Aid and development is not just about how much you spend, it’s the way that you spend it. Publish What You Fund has campaigned for transparent, effective aid since the ‘Accra Agenda’ was agreed in 2008. In 2011, donors committed to publish timely, comprehensive and forward-looking data on aid and development finance, and for the past five years, we have been holding them to that promise. The latest such meeting was convened in Nairobi last week by the Global Partnership for Effective Development Cooperation (GPEDC), which Publish What You Fund attended together with governments and civil society groups from around the world.
Before the Nairobi conference, we wrote that “development effectiveness is not dead, but it’s on life support”. The Sustainable Development Goals drew attention to goals and targets, rather than how to pay for them or implement them; and the global crackdown on civil society and human rights continues apace.
In that context, we give a cautious welcome to the Nairobi Outcome Document. The Global Partnership did not make much progress, but it held the line on the achievements of previous years, and transparency is one of them. We were pleased to see providers of development cooperation commit to improving transparency through open data standards like the International Aid Transparency Initiative (IATI) (para 76a), as well as increasing support for data-use, both in development and humanitarian initiatives (para 76d). We were also pleased to see a commitment to make data standards inter-operable (para 73) so that data on aid and development finance can be joined up with budgets, contracts and extractive industry revenues.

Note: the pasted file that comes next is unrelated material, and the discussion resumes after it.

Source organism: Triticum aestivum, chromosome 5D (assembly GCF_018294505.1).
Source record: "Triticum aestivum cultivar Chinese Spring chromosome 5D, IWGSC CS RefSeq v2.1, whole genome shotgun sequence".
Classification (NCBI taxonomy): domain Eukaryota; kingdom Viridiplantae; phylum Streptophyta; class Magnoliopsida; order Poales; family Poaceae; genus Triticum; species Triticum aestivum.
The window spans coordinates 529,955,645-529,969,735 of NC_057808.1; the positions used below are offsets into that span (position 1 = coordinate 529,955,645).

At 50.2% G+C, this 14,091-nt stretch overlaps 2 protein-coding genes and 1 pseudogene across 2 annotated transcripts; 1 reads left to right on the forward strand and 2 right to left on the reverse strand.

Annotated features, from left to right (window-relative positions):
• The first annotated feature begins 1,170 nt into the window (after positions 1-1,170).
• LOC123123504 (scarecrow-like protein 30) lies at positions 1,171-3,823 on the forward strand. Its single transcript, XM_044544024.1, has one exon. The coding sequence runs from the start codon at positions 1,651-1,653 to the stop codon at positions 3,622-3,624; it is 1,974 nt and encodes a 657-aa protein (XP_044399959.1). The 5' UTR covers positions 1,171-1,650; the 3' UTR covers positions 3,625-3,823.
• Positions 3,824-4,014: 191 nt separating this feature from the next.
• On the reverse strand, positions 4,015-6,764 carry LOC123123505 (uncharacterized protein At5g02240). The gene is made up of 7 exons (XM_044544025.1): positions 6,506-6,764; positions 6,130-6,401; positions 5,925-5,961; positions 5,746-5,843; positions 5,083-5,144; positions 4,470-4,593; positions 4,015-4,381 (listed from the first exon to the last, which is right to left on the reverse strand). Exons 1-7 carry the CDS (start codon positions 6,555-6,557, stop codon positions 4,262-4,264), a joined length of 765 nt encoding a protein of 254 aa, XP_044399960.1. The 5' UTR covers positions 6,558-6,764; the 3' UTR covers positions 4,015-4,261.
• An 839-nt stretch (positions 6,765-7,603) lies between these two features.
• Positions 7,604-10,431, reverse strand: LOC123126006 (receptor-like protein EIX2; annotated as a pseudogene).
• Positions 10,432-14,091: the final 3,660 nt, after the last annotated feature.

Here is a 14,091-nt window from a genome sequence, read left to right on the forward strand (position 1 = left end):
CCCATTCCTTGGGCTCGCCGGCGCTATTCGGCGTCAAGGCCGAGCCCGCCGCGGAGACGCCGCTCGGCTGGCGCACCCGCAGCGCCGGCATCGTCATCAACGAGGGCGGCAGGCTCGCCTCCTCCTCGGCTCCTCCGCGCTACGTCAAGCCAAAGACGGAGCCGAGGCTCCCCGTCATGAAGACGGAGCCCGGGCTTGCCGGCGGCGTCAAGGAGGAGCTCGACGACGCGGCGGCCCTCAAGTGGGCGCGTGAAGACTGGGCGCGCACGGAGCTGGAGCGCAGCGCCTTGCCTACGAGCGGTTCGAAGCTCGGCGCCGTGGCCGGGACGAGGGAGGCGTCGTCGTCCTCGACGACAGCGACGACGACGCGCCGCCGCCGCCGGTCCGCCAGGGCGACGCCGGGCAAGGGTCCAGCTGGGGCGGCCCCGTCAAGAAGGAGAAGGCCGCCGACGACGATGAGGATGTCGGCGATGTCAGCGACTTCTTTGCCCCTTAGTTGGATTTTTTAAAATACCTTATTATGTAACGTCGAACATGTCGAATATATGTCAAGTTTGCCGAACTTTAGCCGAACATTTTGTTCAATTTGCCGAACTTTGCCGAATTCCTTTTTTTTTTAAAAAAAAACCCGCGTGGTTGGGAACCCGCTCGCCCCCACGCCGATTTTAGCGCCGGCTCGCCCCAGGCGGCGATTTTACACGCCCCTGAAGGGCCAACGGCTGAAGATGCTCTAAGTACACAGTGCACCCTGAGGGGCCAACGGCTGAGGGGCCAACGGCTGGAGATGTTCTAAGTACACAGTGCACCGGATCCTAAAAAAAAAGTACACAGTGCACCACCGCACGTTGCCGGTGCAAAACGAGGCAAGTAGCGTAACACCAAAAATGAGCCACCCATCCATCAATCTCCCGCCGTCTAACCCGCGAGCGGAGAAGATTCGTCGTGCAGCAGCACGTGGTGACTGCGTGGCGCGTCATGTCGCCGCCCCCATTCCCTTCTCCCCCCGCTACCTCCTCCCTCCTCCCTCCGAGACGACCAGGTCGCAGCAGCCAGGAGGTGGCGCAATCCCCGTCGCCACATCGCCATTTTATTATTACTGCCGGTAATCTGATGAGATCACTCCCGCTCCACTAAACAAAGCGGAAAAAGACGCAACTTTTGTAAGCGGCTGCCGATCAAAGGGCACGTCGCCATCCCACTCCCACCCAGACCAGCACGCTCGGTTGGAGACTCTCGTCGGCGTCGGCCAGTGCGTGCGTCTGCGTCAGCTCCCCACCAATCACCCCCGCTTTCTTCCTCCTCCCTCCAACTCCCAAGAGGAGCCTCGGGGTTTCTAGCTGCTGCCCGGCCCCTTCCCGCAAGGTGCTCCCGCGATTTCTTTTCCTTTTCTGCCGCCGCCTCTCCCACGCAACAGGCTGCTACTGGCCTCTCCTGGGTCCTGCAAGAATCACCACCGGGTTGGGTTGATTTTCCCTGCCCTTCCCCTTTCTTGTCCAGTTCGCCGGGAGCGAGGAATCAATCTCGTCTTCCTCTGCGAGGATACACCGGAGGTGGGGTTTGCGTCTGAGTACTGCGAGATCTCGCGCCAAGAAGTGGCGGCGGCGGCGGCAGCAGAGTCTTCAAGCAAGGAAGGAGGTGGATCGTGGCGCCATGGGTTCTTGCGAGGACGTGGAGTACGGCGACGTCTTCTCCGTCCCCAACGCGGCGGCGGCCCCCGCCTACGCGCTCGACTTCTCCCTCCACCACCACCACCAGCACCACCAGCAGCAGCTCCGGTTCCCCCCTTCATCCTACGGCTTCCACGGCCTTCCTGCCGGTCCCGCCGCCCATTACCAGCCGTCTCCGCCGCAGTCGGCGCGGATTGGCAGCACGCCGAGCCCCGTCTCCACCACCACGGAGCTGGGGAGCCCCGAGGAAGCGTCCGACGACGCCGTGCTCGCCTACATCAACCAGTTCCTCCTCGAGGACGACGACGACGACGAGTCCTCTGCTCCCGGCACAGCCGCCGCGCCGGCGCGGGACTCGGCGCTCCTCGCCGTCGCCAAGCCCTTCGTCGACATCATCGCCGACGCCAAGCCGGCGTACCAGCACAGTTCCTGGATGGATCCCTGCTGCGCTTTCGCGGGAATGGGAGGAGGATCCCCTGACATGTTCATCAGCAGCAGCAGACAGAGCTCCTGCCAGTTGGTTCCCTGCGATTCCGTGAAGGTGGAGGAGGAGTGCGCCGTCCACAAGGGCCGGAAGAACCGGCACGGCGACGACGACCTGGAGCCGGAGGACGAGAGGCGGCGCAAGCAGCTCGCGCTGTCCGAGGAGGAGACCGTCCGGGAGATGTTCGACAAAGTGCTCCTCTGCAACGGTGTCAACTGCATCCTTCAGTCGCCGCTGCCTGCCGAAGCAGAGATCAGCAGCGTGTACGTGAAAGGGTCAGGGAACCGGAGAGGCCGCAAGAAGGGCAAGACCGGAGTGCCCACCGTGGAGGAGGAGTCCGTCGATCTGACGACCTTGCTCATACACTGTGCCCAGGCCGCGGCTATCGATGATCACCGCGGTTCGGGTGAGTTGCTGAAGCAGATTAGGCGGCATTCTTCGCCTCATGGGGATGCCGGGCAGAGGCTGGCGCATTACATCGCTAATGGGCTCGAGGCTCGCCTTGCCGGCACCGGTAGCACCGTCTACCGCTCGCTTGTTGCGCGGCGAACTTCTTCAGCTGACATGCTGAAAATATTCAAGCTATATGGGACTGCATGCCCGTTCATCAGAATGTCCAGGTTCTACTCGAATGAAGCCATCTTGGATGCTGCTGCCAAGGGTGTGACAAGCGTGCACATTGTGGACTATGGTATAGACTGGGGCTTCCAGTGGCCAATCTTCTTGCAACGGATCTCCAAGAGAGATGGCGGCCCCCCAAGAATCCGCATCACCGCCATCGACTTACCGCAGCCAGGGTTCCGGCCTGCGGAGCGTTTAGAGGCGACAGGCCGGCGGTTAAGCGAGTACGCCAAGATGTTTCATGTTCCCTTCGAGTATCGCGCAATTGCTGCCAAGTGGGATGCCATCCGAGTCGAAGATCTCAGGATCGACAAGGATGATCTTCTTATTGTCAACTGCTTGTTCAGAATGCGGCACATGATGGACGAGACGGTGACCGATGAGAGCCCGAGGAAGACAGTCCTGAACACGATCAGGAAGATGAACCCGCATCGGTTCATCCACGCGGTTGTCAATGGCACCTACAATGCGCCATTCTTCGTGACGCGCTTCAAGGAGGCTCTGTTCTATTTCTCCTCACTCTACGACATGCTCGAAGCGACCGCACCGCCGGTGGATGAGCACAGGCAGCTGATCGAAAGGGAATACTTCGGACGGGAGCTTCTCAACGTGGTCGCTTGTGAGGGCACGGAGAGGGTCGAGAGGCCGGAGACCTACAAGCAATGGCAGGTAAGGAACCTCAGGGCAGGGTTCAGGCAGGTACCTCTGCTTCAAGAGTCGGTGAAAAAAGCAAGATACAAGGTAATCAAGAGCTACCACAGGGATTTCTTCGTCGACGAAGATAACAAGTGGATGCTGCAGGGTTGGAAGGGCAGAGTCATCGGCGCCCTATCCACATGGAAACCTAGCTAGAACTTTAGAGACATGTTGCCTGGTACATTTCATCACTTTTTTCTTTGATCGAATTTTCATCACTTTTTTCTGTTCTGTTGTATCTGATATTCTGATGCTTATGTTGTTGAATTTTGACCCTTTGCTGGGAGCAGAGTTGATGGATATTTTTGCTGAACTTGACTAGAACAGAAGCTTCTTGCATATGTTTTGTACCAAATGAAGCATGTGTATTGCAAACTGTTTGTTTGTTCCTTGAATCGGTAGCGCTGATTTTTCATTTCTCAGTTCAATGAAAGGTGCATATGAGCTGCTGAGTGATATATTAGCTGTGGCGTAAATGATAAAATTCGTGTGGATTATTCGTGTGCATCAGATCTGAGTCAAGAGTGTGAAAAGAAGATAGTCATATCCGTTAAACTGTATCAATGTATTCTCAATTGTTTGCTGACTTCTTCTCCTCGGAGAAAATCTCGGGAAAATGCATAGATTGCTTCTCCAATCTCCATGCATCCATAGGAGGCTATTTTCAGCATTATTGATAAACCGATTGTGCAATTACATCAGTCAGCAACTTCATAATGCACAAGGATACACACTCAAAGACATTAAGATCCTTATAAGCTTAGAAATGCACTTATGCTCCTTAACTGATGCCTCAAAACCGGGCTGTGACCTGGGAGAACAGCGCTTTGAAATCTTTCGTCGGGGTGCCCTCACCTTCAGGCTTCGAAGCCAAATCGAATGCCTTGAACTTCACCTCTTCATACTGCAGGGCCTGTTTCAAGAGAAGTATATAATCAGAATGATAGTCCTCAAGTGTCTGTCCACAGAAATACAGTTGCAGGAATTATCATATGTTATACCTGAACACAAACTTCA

However, while everyone now preaches transparency, they don’t always practise it. Our latest Aid Transparency Index shows that only 25% of aid worldwide meets the highest transparency standards. The challenge is particularly acute for development finance institutions and providers of South-South cooperation. We share the concern of the Civil Society Partnership for Development Effectiveness that the Nairobi conference enhances the role of the private sector in development without commensurate increases in transparency and accountability. It is essential that all financing for development, whether public, private or blended, is published and accounted for. We hope that businesses will “become increasingly transparent and responsive to all sections of society” (para 79a).
Who will hold the signatories of the Nairobi Outcome Document to account? The monitoring framework run by the GPEDC is a good start but lacks teeth: we haven’t seen anybody change their behaviour as a result of the monitoring report. However, there is an explicit agreement to address the “unfinished business” of the Paris Declaration and Accra Agenda, and to develop time-bound action plans in relation to these commitments (para 35).
At Publish What You Fund, we will take the signatories of the Nairobi Outcome Document at their word, and will continue our own, independent monitoring so that data can be used for better decision-making, accountability and learning.